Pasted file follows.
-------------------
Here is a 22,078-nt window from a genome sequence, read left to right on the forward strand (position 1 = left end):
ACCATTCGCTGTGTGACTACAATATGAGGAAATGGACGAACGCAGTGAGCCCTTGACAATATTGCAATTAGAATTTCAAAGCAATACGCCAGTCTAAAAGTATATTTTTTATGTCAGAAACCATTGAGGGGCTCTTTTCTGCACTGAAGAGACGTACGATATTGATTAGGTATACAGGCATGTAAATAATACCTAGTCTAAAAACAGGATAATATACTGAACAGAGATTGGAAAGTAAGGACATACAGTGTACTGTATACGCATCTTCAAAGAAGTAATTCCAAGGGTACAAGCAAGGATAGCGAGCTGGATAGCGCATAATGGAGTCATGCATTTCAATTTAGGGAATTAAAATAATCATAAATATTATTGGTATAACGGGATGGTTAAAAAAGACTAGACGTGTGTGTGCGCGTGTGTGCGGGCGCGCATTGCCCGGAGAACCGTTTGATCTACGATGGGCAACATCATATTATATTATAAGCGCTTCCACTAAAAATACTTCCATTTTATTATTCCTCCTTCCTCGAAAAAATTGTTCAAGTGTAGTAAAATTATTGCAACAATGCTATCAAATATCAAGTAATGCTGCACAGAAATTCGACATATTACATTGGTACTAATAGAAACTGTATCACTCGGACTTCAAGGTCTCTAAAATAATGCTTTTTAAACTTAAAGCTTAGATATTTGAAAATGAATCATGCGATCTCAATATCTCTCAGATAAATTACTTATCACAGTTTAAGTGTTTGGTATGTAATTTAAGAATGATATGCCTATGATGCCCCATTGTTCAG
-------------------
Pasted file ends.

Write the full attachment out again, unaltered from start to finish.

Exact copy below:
Here is a 22,078-nt window from a genome sequence, read left to right on the forward strand (position 1 = left end):
ACCATTCGCTGTGTGACTACAATATGAGGAAATGGACGAACGCAGTGAGCCCTTGACAATATTGCAATTAGAATTTCAAAGCAATACGCCAGTCTAAAAGTATATTTTTTATGTCAGAAACCATTGAGGGGCTCTTTTCTGCACTGAAGAGACGTACGATATTGATTAGGTATACAGGCATGTAAATAATACCTAGTCTAAAAACAGGATAATATACTGAACAGAGATTGGAAAGTAAGGACATACAGTGTACTGTATACGCATCTTCAAAGAAGTAATTCCAAGGGTACAAGCAAGGATAGCGAGCTGGATAGCGCATAATGGAGTCATGCATTTCAATTTAGGGAATTAAAATAATCATAAATATTATTGGTATAACGGGATGGTTAAAAAAGACTAGACGTGTGTGTGCGCGTGTGTGCGGGCGCGCATTGCCCGGAGAACCGTTTGATCTACGATGGGCAACATCATATTATATTATAAGCGCTTCCACTAAAAATACTTCCATTTTATTATTCCTCCTTCCTCGAAAAAATTGTTCAAGTGTAGTAAAATTATTGCAACAATGCTATCAAATATCAAGTAATGCTGCACAGAAATTCGACATATTACATTGGTACTAATAGAAACTGTATCACTCGGACTTCAAGGTCTCTAAAATAATGCTTTTTAAACTTAAAGCTTAGATATTTGAAAATGAATCATGCGATCTCAATATCTCTCAGATAAATTACTTATCACAGTTTAAGTGTTTGGTATGTAATTTAAGAATGATATGCCTATGATGCCCCATTGTTCAG